EXCLUSIVE: Convicted rapist reached the U.S. on Afghan evacuation flight - The Washington Times
A man who’d been convicted of rape and had previously been deported from the U.S. was allowed to board an Afghan evacuation flight and reach America, according to law enforcement sources.
He is being held at the Caroline Detention Facility in Bowling Green, Virginia, The Washington Times has learned. “They are bringing far too many people in far too quickly to be able to effectively vet them,” said Ken Cuccinelli, former deputy secretary at Homeland Security in the Trump administration.
It’s not clear what Heydari’s exact path to entry was, though it’s unlikely he was a Special Immigrant Visa holder. That’s reserved for Afghans who provided significant support for the U.S. in the war effort. And it’s not likely he was a refugee, given his immigration history.
That leaves parole, a power the Homeland Security secretary has to grant admission to the U.S. in exceptional humanitarian cases. It appears most Afghans being evacuated to the U.S. are in fact here as parolees, rather than on an official immigration status such as a visa.
The Times has reached out for comment from Homeland Security and Customs and Border Protection, the department’s agency that mans the ports of entry, including Dulles International Airport, where the Ethiopian Airlines flight landed.
A senior administration official, briefing reporters in the middle of last week, said security checks are supposed to happen outside the U.S. “That happens at the transit hubs and it happens before individuals are allowed into the United States,” the official said. “That’s, in particular, with the biometric and biographic security screenings that our colleagues in the intelligence community and law enforcement and other counterterrorism components of our government are doing.
“So that is where we are doing that work to ensure that however it is — whatever is happening on the ground at HKIA, before individuals are allowed into the United States, they receive that security vetting,” the official said, using the acronym for Hamid Karzai International Airport.
Heydari came to the U.S. as a refugee some time in the previous century and was granted a green card in 2000.
A man whose name and age match Heydari pleaded guilty to rape in Ada County, Idaho, in 2010. He served more than five years in a state prison and was released on supervision in December 2015, according to state records.
n 2016 he was ordered deported by an immigration judge and was actually removed in 2017. When he arrived in the U.S. on the evacuation flight, officials tried to get him to cancel his request to enter, formally known as withdrawal of application for admission, but Heydari appears to have refused. Security analysts have warned of the danger involved in the massive number of people the U.S. is airlifting from Afghanistan to the U.S., and holes in vetting.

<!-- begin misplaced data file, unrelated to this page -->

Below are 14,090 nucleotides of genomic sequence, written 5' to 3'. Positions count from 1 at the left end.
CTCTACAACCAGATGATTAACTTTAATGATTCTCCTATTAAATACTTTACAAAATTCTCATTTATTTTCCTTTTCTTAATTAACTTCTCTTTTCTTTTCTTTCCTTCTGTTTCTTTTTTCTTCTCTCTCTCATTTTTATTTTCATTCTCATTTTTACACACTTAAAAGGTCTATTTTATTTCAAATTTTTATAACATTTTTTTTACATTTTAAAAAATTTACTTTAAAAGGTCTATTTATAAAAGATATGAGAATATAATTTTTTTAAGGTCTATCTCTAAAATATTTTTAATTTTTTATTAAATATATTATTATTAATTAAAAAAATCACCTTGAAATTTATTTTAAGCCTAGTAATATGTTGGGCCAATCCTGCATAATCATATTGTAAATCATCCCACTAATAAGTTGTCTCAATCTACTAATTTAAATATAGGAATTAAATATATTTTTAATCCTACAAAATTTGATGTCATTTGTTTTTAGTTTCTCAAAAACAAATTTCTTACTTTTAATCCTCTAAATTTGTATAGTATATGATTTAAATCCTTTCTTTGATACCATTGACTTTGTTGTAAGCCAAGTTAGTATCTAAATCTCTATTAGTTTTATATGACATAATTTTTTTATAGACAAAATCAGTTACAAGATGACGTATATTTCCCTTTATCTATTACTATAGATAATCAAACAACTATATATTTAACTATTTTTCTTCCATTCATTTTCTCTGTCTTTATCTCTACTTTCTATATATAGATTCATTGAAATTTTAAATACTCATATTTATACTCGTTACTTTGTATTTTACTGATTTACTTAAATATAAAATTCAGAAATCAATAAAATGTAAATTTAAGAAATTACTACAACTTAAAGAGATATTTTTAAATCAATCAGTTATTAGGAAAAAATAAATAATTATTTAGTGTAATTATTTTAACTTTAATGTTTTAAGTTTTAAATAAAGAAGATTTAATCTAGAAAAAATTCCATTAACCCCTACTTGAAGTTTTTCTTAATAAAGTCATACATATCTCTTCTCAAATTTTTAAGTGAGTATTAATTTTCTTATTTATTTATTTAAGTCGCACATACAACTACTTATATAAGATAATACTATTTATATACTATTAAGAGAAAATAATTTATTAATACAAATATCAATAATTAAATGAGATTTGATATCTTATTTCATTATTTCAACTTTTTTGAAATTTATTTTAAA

The airlift was billed as a chance to get Afghans who assisted the U.S. war effort out of the country, as part of a promise made to them for their help. Those Afghans are supposed to be eligible for what’s known as the Special Immigrant Visa. But the airlift has turned into a bit of a free-for-all, with relatively few of those brought here actually approved for SIVs or cleared as refugees. Most appear to have been brought under Homeland Security Secretary Alejandro Mayorkas’ power of parole, which is a special permission to enter, supposed to be reserved for exceptional humanitarian cases.
As of Monday morning, the administration said it had evacuated about 116,700 people since Aug. 14, though not all of them have been brought to the U.S. Rep. Tom Tiffany, who toured Fort McCoy in Wisconsin on Friday, where 2,000 Afghans were being held, and said not a single one was an SIV holder. “I still do not have a clear idea of the vetting process. They say that people are fully vetted, but we ask what does that mean? We take biometric data, those type of things, but I said what do you tie it back to?” the Republican congressman told The Washington Times.
Given the Afghan government has fallen and the Taliban is now running things, it’s not clear what sort of access the U.S. has to check records in that country to verify stories.
“We want to know what people’s history is, and I get the sense they’re just pushing these people through,” the congressman said.
Lack of information is the same issue the U.S. faced during the Obama years, when the administration vowed to welcome tens of thousands of Syrians amid that country’s civil war, but struggled to vet them with a government the U.S. was trying to topple.
Some potential security risks among the Afghan evacuees have been spotted by authorities.
More than 100 prospective SIV recipients were flagged as potential matches to names on U.S. intelligence watch lists, Defense One reported.
And one man evacuated from Kabul has potential ties to the Islamic State terrorist organization. That person was evacuated from Afghanistan to another country to undergo vetting, and unlike Heydari was not on U.S. soil.